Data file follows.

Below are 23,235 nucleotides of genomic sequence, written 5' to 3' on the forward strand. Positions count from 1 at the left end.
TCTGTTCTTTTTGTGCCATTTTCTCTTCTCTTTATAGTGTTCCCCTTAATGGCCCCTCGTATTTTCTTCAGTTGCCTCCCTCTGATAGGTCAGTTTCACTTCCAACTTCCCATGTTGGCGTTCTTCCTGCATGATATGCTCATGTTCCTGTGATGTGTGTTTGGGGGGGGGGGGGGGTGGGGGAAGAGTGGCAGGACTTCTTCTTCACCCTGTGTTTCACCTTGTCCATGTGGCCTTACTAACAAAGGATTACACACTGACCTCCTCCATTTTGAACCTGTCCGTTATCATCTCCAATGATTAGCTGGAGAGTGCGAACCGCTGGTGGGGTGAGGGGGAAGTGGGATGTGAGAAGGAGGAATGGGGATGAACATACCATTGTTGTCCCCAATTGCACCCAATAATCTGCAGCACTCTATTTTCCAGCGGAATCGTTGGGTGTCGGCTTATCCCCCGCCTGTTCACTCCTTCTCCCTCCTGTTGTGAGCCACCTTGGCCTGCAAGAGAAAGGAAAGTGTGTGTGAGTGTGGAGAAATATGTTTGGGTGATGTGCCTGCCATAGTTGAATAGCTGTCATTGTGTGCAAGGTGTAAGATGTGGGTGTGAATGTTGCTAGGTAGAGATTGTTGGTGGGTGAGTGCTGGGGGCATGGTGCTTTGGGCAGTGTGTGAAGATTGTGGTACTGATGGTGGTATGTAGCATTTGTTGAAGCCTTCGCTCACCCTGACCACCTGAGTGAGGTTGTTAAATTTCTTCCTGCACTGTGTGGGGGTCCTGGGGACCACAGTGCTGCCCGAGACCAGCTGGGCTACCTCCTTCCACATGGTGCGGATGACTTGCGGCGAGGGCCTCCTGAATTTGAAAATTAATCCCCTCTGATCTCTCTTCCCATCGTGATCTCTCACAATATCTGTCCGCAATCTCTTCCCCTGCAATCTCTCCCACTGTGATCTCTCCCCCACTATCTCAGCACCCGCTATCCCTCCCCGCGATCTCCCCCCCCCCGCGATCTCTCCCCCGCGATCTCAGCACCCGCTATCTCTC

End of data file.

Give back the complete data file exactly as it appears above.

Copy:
Below are 23,235 nucleotides of genomic sequence, written 5' to 3' on the forward strand. Positions count from 1 at the left end.
TCTGTTCTTTTTGTGCCATTTTCTCTTCTCTTTATAGTGTTCCCCTTAATGGCCCCTCGTATTTTCTTCAGTTGCCTCCCTCTGATAGGTCAGTTTCACTTCCAACTTCCCATGTTGGCGTTCTTCCTGCATGATATGCTCATGTTCCTGTGATGTGTGTTTGGGGGGGGGGGGGGGTGGGGGAAGAGTGGCAGGACTTCTTCTTCACCCTGTGTTTCACCTTGTCCATGTGGCCTTACTAACAAAGGATTACACACTGACCTCCTCCATTTTGAACCTGTCCGTTATCATCTCCAATGATTAGCTGGAGAGTGCGAACCGCTGGTGGGGTGAGGGGGAAGTGGGATGTGAGAAGGAGGAATGGGGATGAACATACCATTGTTGTCCCCAATTGCACCCAATAATCTGCAGCACTCTATTTTCCAGCGGAATCGTTGGGTGTCGGCTTATCCCCCGCCTGTTCACTCCTTCTCCCTCCTGTTGTGAGCCACCTTGGCCTGCAAGAGAAAGGAAAGTGTGTGTGAGTGTGGAGAAATATGTTTGGGTGATGTGCCTGCCATAGTTGAATAGCTGTCATTGTGTGCAAGGTGTAAGATGTGGGTGTGAATGTTGCTAGGTAGAGATTGTTGGTGGGTGAGTGCTGGGGGCATGGTGCTTTGGGCAGTGTGTGAAGATTGTGGTACTGATGGTGGTATGTAGCATTTGTTGAAGCCTTCGCTCACCCTGACCACCTGAGTGAGGTTGTTAAATTTCTTCCTGCACTGTGTGGGGGTCCTGGGGACCACAGTGCTGCCCGAGACCAGCTGGGCTACCTCCTTCCACATGGTGCGGATGACTTGCGGCGAGGGCCTCCTGAATTTGAAAATTAATCCCCTCTGATCTCTCTTCCCATCGTGATCTCTCACAATATCTGTCCGCAATCTCTTCCCCTGCAATCTCTCCCACTGTGATCTCTCCCCCACTATCTCAGCACCCGCTATCCCTCCCCGCGATCTCCCCCCCCCCGCGATCTCTCCCCCGCGATCTCAGCACCCGCTATCTCTC